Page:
And, the best part – they can hire you and you can hire them. The thing is, online business is just friends hiring each other. In other words, once you have enough friends, it’s much easier for you to get hired and to hire people to help you (so you can make more $$$).
Where to find business friends
Here are some obvious and not so obvious places where you can look for like-minded people to connect with:
★ Online communities, such as Facebook, LinkedIn, or Slack groups. You can create your own community, or you can join one. Don’t choose randomly, but based on the owner of the group (do you know, like, and trust that person? Chances are high that you’ll find like-minded people there), current members, and how the group works.
Collaboration and “share for share” threads aren’t an indicator that the group is a good place for making friends. From my own experience, in the groups where I like hanging out, friendships and collaborations happen naturally.
If you’re looking for a community for creative online teachers and coaches, my friend Lena Mutonono runs one — and it’s been a birthplace of many friendships.
★ Mastermind groups. Masterminds are more focused than communities; they have fewer members who usually work towards a specific goal. You can ask a few people from online communities you hang out in to form a mastermind group with you, or you can join a group that’s already up and running.
★ Conferences, summits, and retreats. I know! No introvert ever is excited about the idea of going to a conference. Sounds like a lot of small talk with a lot of unknown people – argh.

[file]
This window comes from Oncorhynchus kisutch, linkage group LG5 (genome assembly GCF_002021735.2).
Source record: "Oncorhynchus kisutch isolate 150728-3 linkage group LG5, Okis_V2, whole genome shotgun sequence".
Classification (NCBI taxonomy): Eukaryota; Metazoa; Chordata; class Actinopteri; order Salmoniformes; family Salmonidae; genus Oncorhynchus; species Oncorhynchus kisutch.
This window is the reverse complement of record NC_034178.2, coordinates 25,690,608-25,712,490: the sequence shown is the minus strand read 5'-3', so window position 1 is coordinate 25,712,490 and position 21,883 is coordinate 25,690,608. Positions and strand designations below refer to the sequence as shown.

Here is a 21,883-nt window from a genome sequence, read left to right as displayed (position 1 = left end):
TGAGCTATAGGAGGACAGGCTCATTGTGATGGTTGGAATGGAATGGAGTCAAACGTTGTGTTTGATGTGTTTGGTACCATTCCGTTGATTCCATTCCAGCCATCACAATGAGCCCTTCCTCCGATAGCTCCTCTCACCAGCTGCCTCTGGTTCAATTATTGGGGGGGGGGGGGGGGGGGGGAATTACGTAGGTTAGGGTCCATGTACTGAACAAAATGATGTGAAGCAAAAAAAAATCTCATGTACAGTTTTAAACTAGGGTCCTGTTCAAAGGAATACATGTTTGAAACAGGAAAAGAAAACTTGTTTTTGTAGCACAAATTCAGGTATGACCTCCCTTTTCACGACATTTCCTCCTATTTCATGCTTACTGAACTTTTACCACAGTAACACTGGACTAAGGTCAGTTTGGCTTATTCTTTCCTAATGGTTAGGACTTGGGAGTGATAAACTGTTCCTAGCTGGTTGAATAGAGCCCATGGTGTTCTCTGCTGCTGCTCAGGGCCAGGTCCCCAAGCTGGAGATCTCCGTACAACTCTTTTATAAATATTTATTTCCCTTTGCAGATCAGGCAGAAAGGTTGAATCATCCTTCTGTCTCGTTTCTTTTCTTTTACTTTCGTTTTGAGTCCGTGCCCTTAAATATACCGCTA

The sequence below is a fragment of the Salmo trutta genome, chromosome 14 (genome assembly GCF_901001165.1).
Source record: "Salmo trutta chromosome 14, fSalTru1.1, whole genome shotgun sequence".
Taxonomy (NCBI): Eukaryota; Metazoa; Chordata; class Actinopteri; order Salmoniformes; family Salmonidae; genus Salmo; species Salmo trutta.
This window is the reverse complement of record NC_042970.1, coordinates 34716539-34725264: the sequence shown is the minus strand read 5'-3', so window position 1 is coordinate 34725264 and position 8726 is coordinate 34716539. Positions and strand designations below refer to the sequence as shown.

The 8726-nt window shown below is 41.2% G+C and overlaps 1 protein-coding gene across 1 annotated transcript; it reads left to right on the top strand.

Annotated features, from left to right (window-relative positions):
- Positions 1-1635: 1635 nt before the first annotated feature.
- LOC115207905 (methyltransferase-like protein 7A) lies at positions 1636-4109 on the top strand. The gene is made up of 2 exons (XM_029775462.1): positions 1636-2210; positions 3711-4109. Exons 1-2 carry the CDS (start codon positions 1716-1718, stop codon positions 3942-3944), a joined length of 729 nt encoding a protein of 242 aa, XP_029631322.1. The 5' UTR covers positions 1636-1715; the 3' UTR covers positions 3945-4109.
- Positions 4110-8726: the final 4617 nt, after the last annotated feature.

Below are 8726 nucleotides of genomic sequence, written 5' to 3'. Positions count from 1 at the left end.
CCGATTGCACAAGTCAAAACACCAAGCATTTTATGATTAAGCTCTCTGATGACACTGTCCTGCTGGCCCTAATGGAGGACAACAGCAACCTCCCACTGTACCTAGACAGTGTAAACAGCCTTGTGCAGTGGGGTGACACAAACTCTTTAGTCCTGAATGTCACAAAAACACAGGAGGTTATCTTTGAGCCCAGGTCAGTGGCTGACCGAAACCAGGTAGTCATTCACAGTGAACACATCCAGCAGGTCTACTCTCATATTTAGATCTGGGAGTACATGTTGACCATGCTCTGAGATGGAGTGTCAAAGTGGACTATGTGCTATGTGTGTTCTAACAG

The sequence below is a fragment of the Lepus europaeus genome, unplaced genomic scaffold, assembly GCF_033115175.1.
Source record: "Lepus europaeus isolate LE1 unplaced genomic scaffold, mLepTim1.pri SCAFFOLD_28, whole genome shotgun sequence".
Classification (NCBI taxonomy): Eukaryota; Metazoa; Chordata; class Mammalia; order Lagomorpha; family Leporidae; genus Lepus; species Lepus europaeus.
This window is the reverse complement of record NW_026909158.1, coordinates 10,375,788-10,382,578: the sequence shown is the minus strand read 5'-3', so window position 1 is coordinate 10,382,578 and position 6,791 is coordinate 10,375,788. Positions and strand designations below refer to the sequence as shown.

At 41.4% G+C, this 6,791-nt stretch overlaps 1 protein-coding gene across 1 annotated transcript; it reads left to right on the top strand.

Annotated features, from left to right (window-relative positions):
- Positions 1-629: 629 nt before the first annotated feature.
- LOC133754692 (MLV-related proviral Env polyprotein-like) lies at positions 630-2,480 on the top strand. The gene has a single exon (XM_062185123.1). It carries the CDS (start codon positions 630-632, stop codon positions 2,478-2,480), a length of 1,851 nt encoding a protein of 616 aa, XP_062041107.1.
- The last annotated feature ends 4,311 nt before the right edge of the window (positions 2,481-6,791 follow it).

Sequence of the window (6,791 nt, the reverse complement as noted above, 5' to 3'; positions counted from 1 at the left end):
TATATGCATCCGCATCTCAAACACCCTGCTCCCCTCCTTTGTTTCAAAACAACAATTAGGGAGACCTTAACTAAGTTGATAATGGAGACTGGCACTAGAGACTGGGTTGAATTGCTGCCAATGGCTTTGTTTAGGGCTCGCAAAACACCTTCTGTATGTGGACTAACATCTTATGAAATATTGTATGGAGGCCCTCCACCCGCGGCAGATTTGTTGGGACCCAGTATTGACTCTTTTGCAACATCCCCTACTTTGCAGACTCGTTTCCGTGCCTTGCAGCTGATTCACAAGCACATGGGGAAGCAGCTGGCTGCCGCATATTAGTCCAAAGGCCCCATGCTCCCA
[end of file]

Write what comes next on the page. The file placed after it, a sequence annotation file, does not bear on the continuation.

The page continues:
But you know what? A lot, maybe even a majority, of online entrepreneurs are introverts, too. I’m pretty sure you can find something like a yoga + writing retreat for creative entrepreneurs. Limited spots. No small talk required. (And when you do, and it’s in Europe, please let me know.)
★ Your inbox. You know how sometimes people whose lists you’re subscribed to tell you to hit reply? They actually mean it. That’s how you can become friends with someone you admire, and if not, at least it’s good training for your shyness. The more you do it, the less awkward it becomes.
★ Your mailing list. Talking about emails, why don’t you encourage your subscribers to reply to you? Most people won’t reply – which is kind of a good thing because you don’t have to worry about that so much – but what if there is someone somewhere just like you, waiting for a little, gentle push? (Read, a specific question that’s not so hard to answer + call to action.)
Here’s your homework:
✦ Reply to one email or contact one person you admire but don’t know personally. Do not offer collaboration or anything like that, just reply to their email or tell them why you like them and how they helped you.
✦ If you have an email list: Ask your subscribers a question they can easily answer and tell them to reply. You can do it just with a segment of your list – people who open and read your emails. Alternatively, if your list is small, you can reach out to people directly – people you kind of know, but haven’t really talked to yet.
✦ Reach out to one person from an online community you’re a member of. Don’t offer collaboration (yet), just start talking to the person.